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Bonds

BONDS The Bond must be as good as the Word.

Not until very recently has the attention of the public been called to bonds as an available means for the investment of small savings. Formerly, the majority of bonds were issued only in comparatively large denominations. Even issues as low as five hundred dollars were too large for the wage earner or the man of moderate salary. Of late, however, considerable attention has been paid by bankers and brokers to the needs of the small investor, and, in consequence, there is now a considerable choice of bonds in the denomina tion of one hundred dollars, and a few mu nicipal and industrial bonds in still smaller denominations.

These bonds are being offered to a new class of investors. They are people who never before purchased bonds, and whose savings were confined to the savings bank. A wide spread campaign of education is being di rected toward this class of investors, which undertakes to show why a hundred dollars is better invested in a good bond than left in the savings bank. Several points are em phasized in this educational propaganda that merit the attention of anyone who is able to save even small sums regularly.

It is pointed out that a bond pays interest from the day you purchase it. On the other hand, a savings bank often holds money sev eral weeks before it admits it to interest earning.

A bond pays interest to its holder up to the day he sells it. But interest is credited to deposits in a savings bank only on specified dates, and if withdrawn wholly or in part be fore these dates, the interest is sacrificed.

By reason of fixed interest dates, the sav ings bank gets the use of considerable sums of money over a considerable time, and pays nothing for the privilege. In fact, the sav ings bank does not pay any return whatever on a large sum of money belonging to its de positor, but which it uses to earn money. But this peculiarity of savings bank interest is a matter of contract, clearly stated by the bank and subscribed to by the depositor.

In states in which the laws governing sav ings banks are strongest, the depositor is as sured of the first qualification he must seek in an investment—safety. Now, a high degree of safety in any investment is always ac companied by a comparatively small interest return.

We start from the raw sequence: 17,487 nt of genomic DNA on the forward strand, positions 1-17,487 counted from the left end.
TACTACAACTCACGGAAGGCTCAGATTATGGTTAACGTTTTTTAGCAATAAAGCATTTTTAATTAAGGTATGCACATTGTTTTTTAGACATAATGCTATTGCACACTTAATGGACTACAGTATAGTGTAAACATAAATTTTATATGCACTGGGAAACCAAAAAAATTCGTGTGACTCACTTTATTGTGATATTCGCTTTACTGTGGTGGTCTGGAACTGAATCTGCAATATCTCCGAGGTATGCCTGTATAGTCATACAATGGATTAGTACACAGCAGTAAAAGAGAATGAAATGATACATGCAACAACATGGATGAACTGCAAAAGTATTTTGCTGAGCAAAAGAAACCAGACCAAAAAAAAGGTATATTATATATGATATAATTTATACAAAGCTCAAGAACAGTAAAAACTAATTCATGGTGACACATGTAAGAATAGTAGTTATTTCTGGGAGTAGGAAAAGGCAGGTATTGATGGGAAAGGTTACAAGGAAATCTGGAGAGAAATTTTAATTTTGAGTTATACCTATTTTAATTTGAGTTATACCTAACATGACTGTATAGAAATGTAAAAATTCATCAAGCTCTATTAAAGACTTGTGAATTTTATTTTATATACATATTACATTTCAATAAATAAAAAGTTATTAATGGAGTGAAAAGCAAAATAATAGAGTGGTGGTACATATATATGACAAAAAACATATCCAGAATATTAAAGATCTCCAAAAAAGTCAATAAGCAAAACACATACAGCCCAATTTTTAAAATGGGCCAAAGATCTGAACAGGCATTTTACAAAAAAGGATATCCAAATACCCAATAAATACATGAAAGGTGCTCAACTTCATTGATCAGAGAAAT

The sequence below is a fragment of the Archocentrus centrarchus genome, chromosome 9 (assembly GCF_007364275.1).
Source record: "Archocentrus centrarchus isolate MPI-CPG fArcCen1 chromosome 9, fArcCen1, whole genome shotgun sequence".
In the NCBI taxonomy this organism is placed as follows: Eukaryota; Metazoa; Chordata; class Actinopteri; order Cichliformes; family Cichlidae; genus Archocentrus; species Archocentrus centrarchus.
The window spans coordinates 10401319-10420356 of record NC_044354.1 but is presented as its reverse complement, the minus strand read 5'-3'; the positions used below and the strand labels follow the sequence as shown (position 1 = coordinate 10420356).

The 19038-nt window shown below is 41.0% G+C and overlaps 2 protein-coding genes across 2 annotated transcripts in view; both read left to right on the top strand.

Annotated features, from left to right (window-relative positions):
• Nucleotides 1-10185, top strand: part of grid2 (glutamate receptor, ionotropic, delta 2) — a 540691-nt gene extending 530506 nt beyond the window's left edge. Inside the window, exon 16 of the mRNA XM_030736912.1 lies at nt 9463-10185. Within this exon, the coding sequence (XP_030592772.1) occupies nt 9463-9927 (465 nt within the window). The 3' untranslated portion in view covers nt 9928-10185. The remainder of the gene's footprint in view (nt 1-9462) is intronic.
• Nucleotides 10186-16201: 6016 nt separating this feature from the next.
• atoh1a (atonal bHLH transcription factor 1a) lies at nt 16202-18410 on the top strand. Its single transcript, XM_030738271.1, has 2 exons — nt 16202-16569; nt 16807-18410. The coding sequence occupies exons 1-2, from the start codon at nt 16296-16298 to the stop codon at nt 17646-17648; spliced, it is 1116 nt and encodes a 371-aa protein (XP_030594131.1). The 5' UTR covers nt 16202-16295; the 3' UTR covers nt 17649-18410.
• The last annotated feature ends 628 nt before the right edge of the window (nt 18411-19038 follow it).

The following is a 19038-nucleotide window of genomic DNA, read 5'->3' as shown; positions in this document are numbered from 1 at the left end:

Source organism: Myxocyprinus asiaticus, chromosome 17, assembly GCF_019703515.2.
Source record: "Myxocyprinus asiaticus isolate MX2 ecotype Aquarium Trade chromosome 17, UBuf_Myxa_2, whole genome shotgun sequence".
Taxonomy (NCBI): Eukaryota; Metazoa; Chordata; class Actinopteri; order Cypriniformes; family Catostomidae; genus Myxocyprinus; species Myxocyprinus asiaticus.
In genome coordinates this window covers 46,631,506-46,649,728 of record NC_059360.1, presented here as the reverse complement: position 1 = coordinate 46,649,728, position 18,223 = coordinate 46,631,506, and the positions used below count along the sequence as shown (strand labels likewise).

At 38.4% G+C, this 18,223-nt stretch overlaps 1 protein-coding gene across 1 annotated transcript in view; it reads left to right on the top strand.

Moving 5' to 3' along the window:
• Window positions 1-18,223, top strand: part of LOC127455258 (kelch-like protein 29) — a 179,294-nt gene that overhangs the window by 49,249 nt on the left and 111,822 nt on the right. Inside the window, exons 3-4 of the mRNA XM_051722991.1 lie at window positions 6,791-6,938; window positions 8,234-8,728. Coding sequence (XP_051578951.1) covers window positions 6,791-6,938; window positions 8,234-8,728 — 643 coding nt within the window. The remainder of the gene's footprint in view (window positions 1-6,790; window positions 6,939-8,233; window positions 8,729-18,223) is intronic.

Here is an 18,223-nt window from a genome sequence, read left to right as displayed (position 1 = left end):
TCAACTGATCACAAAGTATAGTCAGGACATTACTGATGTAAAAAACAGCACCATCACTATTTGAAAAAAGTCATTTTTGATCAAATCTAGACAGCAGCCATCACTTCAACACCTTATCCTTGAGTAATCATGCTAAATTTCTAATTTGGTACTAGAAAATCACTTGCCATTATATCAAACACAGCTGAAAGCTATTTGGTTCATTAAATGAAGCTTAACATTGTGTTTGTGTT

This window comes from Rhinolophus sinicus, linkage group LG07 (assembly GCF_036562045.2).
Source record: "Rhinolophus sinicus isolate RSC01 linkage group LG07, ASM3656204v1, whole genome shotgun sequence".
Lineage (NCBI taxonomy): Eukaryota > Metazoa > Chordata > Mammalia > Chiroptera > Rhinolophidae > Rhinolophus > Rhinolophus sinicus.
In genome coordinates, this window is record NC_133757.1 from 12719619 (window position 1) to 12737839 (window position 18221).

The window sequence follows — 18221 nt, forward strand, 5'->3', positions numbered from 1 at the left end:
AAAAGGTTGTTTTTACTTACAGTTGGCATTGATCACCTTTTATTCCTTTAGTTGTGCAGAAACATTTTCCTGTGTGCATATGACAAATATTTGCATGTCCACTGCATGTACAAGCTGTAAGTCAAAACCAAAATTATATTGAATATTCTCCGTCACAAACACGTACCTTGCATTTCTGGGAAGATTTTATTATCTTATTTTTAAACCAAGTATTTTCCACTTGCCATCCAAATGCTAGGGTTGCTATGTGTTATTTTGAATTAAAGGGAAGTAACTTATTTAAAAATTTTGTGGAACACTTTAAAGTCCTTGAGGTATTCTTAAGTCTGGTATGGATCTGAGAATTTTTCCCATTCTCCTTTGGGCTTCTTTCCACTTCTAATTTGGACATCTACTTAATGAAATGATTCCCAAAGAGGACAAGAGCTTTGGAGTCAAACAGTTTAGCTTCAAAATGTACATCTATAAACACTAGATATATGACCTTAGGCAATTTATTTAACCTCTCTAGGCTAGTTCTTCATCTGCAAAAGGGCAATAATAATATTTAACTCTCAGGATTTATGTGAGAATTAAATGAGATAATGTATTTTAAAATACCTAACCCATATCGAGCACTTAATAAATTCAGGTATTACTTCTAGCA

In the case of the bonds now being offered to the man of small means, it is pointed out that while the savings bank pays only three and a half to four per cent., bonds may be purchased that yield as high as six per cent. It is the temptation to secure a high interest rate that leads many people of small means into embarrassing situations that rarely come about through the savings bank.

The small investor must, if he prefers to purchase bonds, acquaint himself with a few facts that will help him to keep clear of financial disaster. There are several classes of bonds—known as (a) First Mortgage, (b) Convertible, (c) Equipment, (d) Debentures, (e) Refunding, (f) Convertible Debentures, (g) Collateral, (h) Private Lien, etc. These, and several other terms descriptive of bond issues, are designations that specify the place of the bond in its claim against the property of the issuing company. First mortgage bonds, as the term implies, are a direct claim upon the whole, or a specified portion, of the issu ing company's physical assets. Another form of bond, the general debenture, for example, carries absolutely no mortgage guarantee, and is generally issued against the credit of the company. Such bonds, are in reality, a form of preferred stock, the interest upon which is safe in good times, and no more certain than that of stock, in bad times.

It is essential for the small investor, in buy ing bonds of low denomination, to get a definite statement as to the kind of bond he is offered. If he does not know how to as certain the status of a bond, he should in quire about it. Let him submit it to an officer of his savings bank, and to a business man of integrity who is in no way interested in the bond or in the company issuing it. While no bank can guarantee the future of a bond it sells to a customer, the bankers of the best class leave no stone unturned to be assured be fore they offer it that it is worthy of their handling. The best bankers take the most scrupulous care to offer only high class bonds. Hence, the small investor should make it a rule to buy no bond, even if it be only of fifty dollar denomination, of any but a bond dealer of the very best reputation.

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